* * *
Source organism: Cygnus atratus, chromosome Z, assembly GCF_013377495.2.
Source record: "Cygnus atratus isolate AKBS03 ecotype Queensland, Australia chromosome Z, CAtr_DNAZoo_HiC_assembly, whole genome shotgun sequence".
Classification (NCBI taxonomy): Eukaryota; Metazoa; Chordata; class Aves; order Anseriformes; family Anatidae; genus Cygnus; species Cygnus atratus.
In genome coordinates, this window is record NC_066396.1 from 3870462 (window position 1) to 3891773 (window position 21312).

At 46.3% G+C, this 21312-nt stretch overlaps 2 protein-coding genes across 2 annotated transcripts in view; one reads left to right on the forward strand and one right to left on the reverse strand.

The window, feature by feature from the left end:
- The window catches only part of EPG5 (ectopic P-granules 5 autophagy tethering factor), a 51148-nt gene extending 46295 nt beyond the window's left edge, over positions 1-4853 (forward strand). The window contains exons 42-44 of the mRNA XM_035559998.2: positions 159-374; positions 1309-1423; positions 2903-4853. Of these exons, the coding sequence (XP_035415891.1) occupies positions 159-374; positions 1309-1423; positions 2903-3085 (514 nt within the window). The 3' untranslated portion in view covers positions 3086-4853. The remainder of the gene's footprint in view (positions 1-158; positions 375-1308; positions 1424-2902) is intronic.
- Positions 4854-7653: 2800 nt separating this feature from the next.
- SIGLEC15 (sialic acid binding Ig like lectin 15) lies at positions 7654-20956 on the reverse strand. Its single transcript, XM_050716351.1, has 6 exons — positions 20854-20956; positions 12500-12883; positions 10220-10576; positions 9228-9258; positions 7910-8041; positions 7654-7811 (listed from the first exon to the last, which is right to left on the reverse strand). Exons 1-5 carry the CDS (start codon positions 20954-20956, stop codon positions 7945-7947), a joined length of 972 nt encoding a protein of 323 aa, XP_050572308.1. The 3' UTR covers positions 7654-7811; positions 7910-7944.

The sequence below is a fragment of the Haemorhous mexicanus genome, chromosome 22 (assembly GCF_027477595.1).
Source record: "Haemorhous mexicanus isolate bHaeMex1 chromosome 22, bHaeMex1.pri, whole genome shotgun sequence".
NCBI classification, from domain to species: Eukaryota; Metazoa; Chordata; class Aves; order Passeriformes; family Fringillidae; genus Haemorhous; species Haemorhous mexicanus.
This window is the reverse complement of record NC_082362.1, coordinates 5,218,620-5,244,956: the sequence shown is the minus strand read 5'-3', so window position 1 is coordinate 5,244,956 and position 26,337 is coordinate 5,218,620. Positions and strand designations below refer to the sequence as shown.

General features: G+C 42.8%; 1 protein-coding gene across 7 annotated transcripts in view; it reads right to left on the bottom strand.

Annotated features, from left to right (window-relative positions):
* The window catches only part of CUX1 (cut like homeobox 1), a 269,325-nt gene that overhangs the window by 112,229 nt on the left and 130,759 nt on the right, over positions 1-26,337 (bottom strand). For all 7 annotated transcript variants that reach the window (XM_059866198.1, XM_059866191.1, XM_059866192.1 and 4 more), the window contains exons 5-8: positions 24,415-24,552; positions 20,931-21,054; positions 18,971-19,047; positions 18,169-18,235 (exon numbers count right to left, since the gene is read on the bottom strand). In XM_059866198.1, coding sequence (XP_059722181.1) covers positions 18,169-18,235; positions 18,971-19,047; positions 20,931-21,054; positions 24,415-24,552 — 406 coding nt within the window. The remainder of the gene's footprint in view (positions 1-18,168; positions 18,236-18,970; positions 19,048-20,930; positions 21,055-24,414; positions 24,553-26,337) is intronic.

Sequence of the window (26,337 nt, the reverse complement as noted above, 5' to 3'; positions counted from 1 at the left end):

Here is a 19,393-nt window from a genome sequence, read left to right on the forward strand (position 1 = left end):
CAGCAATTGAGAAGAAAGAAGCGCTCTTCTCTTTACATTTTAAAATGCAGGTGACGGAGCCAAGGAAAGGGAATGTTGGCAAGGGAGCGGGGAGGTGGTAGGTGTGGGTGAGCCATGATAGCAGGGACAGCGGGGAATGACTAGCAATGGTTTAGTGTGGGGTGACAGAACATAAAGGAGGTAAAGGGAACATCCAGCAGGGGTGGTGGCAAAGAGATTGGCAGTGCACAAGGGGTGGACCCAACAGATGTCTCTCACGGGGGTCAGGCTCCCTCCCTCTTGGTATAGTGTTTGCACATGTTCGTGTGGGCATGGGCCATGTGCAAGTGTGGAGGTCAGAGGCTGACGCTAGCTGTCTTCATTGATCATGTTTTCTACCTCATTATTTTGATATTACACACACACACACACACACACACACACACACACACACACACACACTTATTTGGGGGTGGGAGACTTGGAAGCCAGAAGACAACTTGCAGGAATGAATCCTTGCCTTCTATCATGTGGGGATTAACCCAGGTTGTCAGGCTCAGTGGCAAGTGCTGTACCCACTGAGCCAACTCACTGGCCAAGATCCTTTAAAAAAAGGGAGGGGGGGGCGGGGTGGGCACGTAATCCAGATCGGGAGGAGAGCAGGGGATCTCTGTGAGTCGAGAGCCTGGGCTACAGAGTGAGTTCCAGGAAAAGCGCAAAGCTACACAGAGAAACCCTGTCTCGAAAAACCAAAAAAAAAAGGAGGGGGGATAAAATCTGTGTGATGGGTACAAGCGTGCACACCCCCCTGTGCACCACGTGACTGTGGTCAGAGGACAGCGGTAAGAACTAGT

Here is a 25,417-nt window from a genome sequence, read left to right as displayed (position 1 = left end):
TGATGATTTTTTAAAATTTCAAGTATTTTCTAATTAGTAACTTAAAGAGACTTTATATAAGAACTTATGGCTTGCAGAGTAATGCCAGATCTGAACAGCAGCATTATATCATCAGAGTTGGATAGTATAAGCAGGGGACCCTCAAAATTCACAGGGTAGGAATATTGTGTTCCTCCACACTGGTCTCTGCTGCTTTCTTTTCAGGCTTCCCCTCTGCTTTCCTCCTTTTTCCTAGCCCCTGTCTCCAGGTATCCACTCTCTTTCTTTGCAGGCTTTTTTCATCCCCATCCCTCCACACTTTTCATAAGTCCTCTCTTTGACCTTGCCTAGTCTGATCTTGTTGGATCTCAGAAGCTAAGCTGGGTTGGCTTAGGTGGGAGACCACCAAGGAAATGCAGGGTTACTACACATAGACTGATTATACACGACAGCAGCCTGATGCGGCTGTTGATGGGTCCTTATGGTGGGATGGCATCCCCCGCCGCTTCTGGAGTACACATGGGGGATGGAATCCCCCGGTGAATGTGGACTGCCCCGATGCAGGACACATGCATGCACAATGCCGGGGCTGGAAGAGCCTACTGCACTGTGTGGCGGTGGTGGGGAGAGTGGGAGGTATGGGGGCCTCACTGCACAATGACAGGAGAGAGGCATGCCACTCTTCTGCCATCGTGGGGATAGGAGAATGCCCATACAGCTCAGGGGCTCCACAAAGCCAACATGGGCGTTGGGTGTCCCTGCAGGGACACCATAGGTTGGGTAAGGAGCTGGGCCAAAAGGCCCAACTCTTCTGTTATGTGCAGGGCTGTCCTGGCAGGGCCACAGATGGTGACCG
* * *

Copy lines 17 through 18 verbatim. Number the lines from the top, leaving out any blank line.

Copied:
Sequence of the window (26,337 nt, the reverse complement as noted above, 5' to 3'; positions counted from 1 at the left end):

Here is a 19,393-nt window from a genome sequence, read left to right on the forward strand (position 1 = left end):